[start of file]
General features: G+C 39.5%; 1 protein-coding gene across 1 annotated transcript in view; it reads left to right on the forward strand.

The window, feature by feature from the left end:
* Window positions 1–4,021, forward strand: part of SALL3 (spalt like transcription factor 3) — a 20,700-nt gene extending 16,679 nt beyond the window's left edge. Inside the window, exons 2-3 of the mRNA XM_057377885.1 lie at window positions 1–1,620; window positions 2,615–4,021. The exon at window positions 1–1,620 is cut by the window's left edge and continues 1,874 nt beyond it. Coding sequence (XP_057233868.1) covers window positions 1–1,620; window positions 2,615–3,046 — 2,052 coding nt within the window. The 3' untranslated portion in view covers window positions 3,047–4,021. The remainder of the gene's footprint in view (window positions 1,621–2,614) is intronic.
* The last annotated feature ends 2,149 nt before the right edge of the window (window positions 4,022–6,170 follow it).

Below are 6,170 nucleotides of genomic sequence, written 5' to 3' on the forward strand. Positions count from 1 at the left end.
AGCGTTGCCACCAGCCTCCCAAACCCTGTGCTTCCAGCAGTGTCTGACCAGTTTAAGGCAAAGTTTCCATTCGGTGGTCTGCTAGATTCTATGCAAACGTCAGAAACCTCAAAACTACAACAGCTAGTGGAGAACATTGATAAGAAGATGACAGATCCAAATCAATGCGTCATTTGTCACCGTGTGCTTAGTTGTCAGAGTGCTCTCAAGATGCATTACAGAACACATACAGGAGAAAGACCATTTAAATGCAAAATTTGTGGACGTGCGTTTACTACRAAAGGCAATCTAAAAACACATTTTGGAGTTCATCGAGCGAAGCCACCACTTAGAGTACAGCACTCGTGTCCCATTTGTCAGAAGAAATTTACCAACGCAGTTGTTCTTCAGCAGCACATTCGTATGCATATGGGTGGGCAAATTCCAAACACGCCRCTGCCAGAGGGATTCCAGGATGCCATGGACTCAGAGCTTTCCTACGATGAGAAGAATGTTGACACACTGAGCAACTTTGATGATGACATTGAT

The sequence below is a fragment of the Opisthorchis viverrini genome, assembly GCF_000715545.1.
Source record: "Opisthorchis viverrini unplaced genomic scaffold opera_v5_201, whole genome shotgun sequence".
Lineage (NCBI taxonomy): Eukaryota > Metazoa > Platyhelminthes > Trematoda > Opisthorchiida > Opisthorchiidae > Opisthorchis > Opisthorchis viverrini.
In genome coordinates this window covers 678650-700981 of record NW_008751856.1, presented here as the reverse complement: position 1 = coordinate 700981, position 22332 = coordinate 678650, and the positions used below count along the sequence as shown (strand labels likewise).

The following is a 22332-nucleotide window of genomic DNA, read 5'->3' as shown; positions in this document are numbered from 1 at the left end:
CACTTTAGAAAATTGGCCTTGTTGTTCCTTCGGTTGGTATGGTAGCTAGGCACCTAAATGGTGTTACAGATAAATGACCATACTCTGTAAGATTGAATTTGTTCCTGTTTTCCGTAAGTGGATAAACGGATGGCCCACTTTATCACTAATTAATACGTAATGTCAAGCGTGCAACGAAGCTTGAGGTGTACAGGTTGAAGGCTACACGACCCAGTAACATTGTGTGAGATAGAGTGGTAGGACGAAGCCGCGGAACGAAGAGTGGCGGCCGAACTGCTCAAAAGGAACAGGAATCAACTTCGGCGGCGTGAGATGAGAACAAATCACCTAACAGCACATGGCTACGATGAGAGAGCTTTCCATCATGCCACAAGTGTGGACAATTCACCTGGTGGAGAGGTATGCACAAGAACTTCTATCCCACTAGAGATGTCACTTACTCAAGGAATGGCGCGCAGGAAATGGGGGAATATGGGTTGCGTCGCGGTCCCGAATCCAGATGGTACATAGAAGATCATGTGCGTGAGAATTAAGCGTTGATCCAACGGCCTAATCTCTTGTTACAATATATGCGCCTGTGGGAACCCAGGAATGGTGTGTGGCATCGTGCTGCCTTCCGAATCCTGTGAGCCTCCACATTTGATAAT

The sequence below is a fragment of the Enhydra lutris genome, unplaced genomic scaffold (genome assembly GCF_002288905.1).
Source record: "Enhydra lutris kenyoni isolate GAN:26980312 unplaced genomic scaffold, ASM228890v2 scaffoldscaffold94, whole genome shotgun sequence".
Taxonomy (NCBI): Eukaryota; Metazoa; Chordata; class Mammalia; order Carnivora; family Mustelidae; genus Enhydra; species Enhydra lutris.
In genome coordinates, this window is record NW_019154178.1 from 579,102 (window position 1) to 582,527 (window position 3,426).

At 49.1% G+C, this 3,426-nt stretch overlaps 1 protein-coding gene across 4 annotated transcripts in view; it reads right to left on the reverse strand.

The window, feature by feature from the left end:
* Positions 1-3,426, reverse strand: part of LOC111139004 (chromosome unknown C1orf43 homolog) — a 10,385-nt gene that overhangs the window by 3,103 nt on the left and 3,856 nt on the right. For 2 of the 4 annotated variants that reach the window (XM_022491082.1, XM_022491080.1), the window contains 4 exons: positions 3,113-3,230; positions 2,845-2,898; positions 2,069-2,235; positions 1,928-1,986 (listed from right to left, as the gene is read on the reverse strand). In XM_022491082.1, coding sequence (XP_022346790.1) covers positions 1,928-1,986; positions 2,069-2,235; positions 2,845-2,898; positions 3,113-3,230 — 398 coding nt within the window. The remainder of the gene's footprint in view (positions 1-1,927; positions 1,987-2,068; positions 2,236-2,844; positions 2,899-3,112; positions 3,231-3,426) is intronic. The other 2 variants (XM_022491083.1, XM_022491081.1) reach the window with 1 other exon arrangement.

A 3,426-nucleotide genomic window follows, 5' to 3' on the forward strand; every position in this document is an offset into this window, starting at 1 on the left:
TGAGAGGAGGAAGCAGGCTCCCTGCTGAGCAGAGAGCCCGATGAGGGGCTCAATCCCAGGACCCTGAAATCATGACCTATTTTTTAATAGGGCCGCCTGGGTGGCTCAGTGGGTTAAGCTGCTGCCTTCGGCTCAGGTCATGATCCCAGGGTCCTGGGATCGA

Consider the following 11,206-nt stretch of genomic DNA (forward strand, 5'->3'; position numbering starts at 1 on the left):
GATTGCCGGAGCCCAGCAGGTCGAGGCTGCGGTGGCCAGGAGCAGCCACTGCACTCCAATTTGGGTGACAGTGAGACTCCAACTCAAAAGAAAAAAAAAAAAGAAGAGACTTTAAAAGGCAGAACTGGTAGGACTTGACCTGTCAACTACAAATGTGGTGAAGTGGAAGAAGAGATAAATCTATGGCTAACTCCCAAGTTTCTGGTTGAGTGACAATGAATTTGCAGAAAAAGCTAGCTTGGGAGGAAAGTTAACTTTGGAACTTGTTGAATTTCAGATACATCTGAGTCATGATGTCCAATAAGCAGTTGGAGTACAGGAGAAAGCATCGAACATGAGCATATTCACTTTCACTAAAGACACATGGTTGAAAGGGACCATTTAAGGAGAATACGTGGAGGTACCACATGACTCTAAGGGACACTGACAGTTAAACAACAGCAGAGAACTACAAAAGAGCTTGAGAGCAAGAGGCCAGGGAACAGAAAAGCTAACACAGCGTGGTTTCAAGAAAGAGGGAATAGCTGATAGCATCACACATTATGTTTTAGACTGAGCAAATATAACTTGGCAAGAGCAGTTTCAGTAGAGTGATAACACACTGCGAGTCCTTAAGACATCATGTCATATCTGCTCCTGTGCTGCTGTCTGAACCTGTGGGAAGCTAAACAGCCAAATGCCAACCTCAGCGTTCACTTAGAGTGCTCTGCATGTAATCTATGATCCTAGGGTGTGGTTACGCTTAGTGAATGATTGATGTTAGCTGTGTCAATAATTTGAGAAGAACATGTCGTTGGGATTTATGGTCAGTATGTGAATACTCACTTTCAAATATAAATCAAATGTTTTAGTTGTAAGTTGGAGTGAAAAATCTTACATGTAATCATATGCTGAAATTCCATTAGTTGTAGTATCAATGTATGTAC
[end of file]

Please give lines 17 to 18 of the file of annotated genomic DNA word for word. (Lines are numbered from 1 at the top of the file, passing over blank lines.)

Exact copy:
At 49.1% G+C, this 3,426-nt stretch overlaps 1 protein-coding gene across 4 annotated transcripts in view; it reads right to left on the reverse strand.

The window, feature by feature from the left end: